Pure nickel is a silvery-white metal that is extremely hard, corrosion-resistant, and ductile. Due to these remarkable characteristics, the metal is largely used in coatings and surface engineering with many applications. Electroless nickel plating is an autocatalytic chemical technique to deposit a layer of nickel-phosphorus alloy on the surface of a solid workpiece. The process relies on the chemical presence of a reducing agent (sodium hypophosphite) which reacts with the metal ions for deposition. However, the lifespan of the plating bath chemicals is limited so there is a critical process control requirement to monitor the chemical consumption automatically. As the bath is used for longer periods, the electrolyte becomes overloaded with reaction products which negatively affects the surface and layer characteristics of the workpieces.

This Process Application Note presents a method to regularly monitor the active bath constituents in an electroless nickel plating bath to ensure an even layer of nickel-phosphorus alloy is deposited. 

Electroless nickel plating baths facilitate the chemical reduction of nickel ions to the metal in acidic electrolyte baths. Here, sodium hypophosphite (NaH2PO2) is used as the reducing agent; with its help, a very corrosion-resistant nickelphosphorus alloy is deposited on the material surface.

The decisive reaction is the chemical reduction of the nickel and hydrogen ions by the hypophosphite leading to the deposited nickel and hydrogen gas (Reaction 1). Little hydrogen gas formation points to a missing or a slow nickel deposition. The quicker this reaction occurs, the lower the amount of phosphorus in the coating. On the other hand, more phosphorus is contained in the coating when the reaction is slowed down. Coatings with high amounts of phosphorus (10–14%) are very resistant to corrosion, whereas higher abrasion resistance is more readily achieved with a low phosphorus content (3–7%).

Reaction 1. Reaction of electroless nickel deposition.

As nickel ions and hypophosphite are continuously consumed during the deposition process, the concentrations of these components must be kept within defined tolerances and continuously replenished to maintain consistent quality in the final product. 

When the plating bath is in use, the concentrations of sulfate and sodium phosphite (NaH2PO3) steadily increase; this becomes the limiting factor when the bath is in use for a long time. As more nickel is deposited than phosphorus, more sulfuric acid than sodium hydroxide is formed as the process continues. This leads to a decrease in pH during nickel deposition which must be increased again by the addition of sodium hydroxide or ammonia. Only exact and reproducible determination of the process-relevant parameters can ensure that the consumed bath components can be replenished correctly to guarantee optimal process control.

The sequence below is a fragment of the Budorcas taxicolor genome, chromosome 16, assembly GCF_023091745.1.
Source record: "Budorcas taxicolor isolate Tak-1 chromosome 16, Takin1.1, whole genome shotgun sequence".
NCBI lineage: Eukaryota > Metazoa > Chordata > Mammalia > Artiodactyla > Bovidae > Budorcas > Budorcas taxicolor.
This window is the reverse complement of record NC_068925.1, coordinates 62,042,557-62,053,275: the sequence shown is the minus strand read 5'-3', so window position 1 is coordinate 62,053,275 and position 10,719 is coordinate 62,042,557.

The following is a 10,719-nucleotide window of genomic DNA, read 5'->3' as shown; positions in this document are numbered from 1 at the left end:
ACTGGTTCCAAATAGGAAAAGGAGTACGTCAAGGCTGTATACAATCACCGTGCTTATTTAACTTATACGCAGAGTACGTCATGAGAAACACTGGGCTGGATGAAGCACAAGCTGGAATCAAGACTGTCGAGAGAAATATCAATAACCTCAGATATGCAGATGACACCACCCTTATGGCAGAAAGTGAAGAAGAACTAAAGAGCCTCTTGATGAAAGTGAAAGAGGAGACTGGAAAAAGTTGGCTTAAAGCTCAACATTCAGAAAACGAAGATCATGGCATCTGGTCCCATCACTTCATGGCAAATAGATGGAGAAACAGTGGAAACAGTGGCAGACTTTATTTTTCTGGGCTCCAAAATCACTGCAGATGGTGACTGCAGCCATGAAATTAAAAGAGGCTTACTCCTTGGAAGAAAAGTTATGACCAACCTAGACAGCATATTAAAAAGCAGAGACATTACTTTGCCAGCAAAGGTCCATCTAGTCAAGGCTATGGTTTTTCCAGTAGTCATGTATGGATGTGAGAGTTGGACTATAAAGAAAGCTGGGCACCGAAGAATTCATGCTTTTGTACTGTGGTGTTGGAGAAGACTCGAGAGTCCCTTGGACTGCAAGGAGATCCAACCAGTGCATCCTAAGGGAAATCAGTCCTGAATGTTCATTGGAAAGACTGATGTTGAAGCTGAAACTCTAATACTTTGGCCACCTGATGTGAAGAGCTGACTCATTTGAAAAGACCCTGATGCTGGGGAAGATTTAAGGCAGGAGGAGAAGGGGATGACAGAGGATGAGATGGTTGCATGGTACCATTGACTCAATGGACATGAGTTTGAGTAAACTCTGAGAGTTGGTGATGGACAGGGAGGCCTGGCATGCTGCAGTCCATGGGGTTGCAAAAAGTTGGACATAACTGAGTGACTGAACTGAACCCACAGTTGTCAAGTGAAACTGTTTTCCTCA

Figure 1. Schematic diagram of the electroless nickel plating process.
2060 Process Analyzer
Figure 2. 2060 Process Analyzer

Online monitoring of the pH, nickel, and hypophosphite content is possible with the 2060 Process Analyzer from Metrohm Process Analytics (Figure 2). All liquid handling steps such as taking sample aliquots, dosing of reagents, titration, and cleaning are performed by pumps and burets controlled by the process analyzer. 

The analysis consists of transferring a sample aliquot either to the vessel for alkalinity and nickel analysis or to the vessel for sodium hypophosphite determination. 

The 2060 Process Analyzer enables simultaneous, monitoring of diverse bath parameters with a single measurement, increasing measurement frequency. Nickel and pH are determined by online titration (Figure 3), and sodium hypophosphite is determined by potentiometric titration using a platinum electrode.

Figure 3. Back-titration curve of iodine using thiosulfate. ERC: Equivalence point Recognition Criterion.

Manual data collection can affect product quality, reduce yield, and expose personnel to hazardous conditions. This robust process analyzer has the flexibility to automatically recognize the titration endpoint to guarantee reproducibility of results, and high reliability and dispense accuracy of the bath constituents. The 2060 Process Analyzer can be programmed to acquire data at regular intervals without needing to wait for laboratory results, and out-of-specification readings can immediately inform operators to take direct action. 

Table 1. Parameters to monitor in electroless nickel plating baths
Analyte Range
Ni as nickel sulfate (NiSO4 < 10 g/L 
NaH2PO2  1–12 % 
pH  4.5–5.0

Knowing the exact concentration of the active bath constituents in an electroless nickel plating bath is crucial since early measures can be taken if necessary. This includes the timely replenishment of the consumed components to ensure an even coating deposition and the separation of formed contaminants. Online monitoring of plating baths ensures the quality of the final product, meaning higher yields and less downtime as well as a reduction in operation costs by extending the bath life. 

  • Increased final product quality and metal turnover (MTO) due to online determination of bath parameters
  • Fully automated diagnostics – automatic alarms for when samples are out of specification parameters
  • Safer working environment and automated sampling

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